Title

Carbon and nitrogen cycling on intertidal mudflats of a temperate Australian estuary: II. Nitrogen cycling

Document Type

Article

Publication details

Cook, PLM, Revill, AT, Butler, ECV & Eyre, BD 2004, 'Carbon and nitrogen cycling on intertidal mudflats of a temperate Australian estuary: II. Nitrogen cycling', Marine Ecology Progress Series, vol. 280, pp. 39-54.

The definitive publisher-authenticated version is available online at: http://www.int-res.com/articles/meps2004/280/m280p039.pdf

Abstract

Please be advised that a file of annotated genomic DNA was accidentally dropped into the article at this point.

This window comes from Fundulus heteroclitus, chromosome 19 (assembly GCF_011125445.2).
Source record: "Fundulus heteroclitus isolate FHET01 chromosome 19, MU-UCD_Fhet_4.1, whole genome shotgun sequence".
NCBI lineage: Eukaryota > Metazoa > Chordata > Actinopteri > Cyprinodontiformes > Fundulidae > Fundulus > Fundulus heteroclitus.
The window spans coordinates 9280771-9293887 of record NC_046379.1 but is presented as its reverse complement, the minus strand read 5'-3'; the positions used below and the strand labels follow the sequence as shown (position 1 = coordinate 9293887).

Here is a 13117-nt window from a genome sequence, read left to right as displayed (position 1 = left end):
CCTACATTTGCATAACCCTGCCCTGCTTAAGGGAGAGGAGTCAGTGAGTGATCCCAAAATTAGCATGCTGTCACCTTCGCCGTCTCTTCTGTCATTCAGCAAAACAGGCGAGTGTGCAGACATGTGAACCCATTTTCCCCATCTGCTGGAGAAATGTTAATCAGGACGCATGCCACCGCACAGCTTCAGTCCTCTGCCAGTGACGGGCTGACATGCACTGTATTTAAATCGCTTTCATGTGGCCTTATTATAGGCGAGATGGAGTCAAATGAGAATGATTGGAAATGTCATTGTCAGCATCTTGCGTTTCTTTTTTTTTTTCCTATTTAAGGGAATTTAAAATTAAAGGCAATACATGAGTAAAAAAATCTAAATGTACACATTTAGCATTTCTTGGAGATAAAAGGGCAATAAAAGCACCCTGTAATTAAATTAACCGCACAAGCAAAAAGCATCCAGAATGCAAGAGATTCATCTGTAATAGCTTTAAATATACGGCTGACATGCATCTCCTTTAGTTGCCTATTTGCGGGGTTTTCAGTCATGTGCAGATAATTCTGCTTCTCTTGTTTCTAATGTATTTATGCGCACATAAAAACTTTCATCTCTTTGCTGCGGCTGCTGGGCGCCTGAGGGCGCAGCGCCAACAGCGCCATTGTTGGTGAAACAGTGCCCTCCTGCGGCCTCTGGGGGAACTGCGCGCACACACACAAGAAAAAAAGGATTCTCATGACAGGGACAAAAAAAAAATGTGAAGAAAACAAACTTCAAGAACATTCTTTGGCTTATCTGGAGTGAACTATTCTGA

Benthic fluxes of dissolved nitrogen, rates of denitrification, N2 fixation and NH4+ upward flux within the sediment (calculated from porewater profiles) were measured on the upper and lower mudflats at 2 study sites, 1 in the upper, river-dominated part of the estuary, and 1 in the lower, more marine part of the Huon Estuary, Tasmania, Australia. The calculated upward flux of NH4+ from within the sediment based on porewater profiles was generally in excess of measured benthic fluxes, suggesting that NH4+ was reassimilated at the sediment surface by microphytobenthos (MPB). The ratio of total CO2 (TCO2):NH4+ produced within the sediment was generally in excess of 15, and in some cases in excess of 60. Significant influxes and effluxes of dissolved organic nitrogen (DON) were measured where the activity of MPB was highest. At times, DON influxes and effluxes were well in excess of dissolved inorganic nitrogen (DIN) fluxes, highlighting the importance of measuring DON fluxes where the activity of MPB is high. Rates of denitrification were very low, and represented only a small loss of N from the sediment, most probably as a consequence of the activity of MPB. Estimates of nitrogen assimilation by MPB showed that N2 fixation was likely to be the major source of nitrogen during the summer at the study site in the upper estuary. There was also a high estimated C:N ratio (~20) of TCO2 and nitrogen assimilated at this site, suggesting that a significant proportion of primary production was exuded as dissolved organic carbon rather than cellular production.